“In terms of food processing, Qatar’s current local, indigenous production is less than 10%, so the products are getting imported, and Germany can give substantive role in fixing the gap,” Seetharaman told Gulf Times on the sidelines of a forum held in Berlin, Germany. With the “growing opportunities” in the country, Seetharaman stressed that aside from food security, Qatar and Germany could also work together in other sectors such as urban development, renewable energy, and World Cup-related infrastructure projects, including stadiums. “If you look at Qatar’s fiscal framework, it’s all going towards infrastructure creation; even in the last fiscal budget itself, all QR81bn has been projected for government expenditure such as healthcare, education, and infrastructure creation, and that’s where Germany can play a bigger role,” he pointed out.
“With the design specialisation that Germany has got, whether it is in manufacturing or arts and culture, or industrial engineering or machineries, German designs can be a great attribute for quality assurance for urban development, take for example the building of stadiums,” Seetharaman continued. Seetharaman also emphasised that the €10bn Qatari investments for Germany “have to be fragmented into various sectors based on priorities. “It is a commitment…and that is precisely what the opportunities are all about.” He said as Qatar opens up to multiple sectors, the small and medium-sized enterprise (SME) industry is another area the country could further developed with Germany, whose SME sector is regarded as the backbone of its economy.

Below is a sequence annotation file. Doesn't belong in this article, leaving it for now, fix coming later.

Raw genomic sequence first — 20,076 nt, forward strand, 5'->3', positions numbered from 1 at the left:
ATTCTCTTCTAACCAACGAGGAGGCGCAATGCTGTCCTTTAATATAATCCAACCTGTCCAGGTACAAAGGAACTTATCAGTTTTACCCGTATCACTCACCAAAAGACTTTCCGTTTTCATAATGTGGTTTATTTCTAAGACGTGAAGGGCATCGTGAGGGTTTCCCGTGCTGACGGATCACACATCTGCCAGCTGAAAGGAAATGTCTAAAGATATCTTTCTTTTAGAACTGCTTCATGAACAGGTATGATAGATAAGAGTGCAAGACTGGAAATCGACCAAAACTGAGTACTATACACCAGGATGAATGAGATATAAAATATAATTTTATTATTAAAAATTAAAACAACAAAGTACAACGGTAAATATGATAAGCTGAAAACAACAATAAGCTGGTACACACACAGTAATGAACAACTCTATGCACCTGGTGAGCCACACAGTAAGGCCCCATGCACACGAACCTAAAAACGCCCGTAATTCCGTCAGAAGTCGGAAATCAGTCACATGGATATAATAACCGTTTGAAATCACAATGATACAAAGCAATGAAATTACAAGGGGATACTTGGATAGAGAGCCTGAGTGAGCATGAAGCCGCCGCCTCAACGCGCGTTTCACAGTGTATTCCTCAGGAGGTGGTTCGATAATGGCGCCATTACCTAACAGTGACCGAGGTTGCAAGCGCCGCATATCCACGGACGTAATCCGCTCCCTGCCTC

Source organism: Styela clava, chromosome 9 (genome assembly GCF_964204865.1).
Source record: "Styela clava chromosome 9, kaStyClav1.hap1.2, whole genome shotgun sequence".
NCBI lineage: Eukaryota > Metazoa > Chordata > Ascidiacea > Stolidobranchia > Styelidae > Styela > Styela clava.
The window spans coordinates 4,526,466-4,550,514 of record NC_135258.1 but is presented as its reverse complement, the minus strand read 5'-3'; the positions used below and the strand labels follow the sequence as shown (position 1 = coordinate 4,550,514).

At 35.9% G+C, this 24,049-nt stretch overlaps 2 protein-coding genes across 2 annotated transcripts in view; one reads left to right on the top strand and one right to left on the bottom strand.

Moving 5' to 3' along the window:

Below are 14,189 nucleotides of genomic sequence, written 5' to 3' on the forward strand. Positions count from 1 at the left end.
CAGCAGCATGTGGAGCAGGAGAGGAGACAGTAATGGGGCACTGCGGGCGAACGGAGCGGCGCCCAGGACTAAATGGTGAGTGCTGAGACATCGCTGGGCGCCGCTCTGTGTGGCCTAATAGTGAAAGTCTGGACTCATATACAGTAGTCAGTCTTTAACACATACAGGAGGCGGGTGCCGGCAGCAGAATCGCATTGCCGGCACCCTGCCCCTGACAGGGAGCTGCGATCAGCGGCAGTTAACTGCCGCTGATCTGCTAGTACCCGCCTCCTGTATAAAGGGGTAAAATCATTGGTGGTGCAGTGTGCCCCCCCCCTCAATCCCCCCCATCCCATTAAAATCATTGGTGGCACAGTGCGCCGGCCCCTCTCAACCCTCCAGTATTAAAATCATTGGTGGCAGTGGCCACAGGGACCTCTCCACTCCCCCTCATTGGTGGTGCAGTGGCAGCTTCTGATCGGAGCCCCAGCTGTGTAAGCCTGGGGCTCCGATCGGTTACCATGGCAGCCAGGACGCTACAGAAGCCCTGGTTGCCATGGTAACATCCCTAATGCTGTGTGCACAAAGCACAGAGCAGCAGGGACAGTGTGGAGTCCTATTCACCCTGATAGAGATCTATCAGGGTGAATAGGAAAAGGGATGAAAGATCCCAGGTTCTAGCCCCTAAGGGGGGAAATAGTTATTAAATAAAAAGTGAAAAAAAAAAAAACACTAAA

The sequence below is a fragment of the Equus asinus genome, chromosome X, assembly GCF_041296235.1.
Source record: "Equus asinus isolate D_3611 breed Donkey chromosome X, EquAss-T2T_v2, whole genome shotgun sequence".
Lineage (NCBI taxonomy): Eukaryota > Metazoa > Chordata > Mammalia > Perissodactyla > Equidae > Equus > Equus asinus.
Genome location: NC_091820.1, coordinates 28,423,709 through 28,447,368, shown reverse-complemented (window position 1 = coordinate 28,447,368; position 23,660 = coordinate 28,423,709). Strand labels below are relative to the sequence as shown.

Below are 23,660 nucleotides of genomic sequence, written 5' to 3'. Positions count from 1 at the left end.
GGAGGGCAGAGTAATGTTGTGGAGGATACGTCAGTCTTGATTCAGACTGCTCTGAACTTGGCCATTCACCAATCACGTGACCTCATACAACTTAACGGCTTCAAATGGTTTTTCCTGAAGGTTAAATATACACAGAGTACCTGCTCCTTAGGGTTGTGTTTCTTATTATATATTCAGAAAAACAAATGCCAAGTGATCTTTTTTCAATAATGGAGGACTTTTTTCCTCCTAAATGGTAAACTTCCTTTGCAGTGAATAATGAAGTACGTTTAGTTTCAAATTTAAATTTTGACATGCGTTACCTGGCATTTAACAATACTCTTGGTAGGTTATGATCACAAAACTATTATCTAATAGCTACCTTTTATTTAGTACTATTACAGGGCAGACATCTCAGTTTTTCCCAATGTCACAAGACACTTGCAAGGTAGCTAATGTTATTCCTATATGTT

“The Germans have extraordinary experience in terms of SMEs, and German companies can come in and partake in Qatar’s overall economic expansion in terms of SMEs,” said Seetharaman, who added that Doha Bank plans to bring in more German companies to Qatar.
Sources and photo-credits: Gulf Times